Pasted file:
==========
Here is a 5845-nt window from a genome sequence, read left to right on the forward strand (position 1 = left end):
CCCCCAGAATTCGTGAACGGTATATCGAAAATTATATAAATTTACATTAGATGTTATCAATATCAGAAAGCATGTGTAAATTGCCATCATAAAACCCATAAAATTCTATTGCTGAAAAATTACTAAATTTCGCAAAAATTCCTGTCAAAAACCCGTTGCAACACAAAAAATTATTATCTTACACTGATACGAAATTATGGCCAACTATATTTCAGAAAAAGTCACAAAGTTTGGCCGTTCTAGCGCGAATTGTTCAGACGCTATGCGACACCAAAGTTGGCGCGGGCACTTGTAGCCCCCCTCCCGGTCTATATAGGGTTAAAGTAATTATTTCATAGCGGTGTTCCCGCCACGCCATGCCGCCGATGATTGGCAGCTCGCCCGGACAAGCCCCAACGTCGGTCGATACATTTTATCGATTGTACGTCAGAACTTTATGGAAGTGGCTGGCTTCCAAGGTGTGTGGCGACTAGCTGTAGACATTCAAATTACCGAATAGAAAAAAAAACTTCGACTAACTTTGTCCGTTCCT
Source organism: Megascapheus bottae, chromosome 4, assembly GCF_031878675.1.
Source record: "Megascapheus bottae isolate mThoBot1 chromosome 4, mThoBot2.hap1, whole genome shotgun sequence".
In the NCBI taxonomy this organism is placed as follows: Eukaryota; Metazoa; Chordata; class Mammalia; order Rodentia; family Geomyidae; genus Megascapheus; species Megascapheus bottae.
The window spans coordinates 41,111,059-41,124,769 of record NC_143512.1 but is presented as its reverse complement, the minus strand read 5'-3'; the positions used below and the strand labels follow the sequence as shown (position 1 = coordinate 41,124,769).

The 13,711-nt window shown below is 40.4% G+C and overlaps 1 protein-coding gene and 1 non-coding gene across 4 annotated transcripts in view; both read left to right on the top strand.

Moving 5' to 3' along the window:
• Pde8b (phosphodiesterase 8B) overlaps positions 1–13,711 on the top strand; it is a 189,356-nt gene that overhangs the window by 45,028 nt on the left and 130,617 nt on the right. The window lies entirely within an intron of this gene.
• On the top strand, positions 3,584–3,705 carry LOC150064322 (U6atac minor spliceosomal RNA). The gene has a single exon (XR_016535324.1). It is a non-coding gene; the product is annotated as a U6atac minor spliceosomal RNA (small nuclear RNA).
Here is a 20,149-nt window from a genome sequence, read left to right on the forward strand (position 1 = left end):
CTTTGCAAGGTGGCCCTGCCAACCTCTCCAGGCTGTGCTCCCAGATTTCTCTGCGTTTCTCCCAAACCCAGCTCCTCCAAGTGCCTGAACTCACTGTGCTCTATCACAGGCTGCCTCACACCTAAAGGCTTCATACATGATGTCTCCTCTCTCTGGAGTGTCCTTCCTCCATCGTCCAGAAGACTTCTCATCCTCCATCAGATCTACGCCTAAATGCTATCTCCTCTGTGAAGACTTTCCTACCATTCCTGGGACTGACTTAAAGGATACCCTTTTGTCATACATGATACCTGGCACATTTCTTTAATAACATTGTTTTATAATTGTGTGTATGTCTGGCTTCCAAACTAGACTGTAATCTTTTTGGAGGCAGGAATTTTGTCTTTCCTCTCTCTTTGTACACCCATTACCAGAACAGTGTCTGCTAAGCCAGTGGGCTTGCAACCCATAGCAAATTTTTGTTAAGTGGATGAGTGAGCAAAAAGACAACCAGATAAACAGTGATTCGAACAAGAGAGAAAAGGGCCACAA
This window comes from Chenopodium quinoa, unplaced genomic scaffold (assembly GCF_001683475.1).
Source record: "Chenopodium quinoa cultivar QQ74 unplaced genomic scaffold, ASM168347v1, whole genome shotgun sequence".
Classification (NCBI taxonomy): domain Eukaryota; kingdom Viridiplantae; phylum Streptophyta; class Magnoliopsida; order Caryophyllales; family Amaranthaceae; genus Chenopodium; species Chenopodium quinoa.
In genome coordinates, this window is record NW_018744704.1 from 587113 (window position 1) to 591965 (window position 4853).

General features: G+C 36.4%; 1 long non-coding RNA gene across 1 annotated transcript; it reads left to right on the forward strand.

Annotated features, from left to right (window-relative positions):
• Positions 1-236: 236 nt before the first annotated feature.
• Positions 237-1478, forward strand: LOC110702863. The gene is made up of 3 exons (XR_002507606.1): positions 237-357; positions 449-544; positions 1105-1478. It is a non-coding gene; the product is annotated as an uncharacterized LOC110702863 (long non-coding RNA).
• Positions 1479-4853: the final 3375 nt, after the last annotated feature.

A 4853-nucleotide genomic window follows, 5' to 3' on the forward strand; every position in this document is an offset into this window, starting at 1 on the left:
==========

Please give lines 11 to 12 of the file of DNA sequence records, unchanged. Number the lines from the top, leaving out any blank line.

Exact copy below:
Here is a 20,149-nt window from a genome sequence, read left to right on the forward strand (position 1 = left end):
CTTTGCAAGGTGGCCCTGCCAACCTCTCCAGGCTGTGCTCCCAGATTTCTCTGCGTTTCTCCCAAACCCAGCTCCTCCAAGTGCCTGAACTCACTGTGCTCTATCACAGGCTGCCTCACACCTAAAGGCTTCATACATGATGTCTCCTCTCTCTGGAGTGTCCTTCCTCCATCGTCCAGAAGACTTCTCATCCTCCATCAGATCTACGCCTAAATGCTATCTCCTCTGTGAAGACTTTCCTACCATTCCTGGGACTGACTTAAAGGATACCCTTTTGTCATACATGATACCTGGCACATTTCTTTAATAACATTGTTTTATAATTGTGTGTATGTCTGGCTTCCAAACTAGACTGTAATCTTTTTGGAGGCAGGAATTTTGTCTTTCCTCTCTCTTTGTACACCCATTACCAGAACAGTGTCTGCTAAGCCAGTGGGCTTGCAACCCATAGCAAATTTTTGTTAAGTGGATGAGTGAGCAAAAAGACAACCAGATAAACAGTGATTCGAACAAGAGAGAAAAGGGCCACAA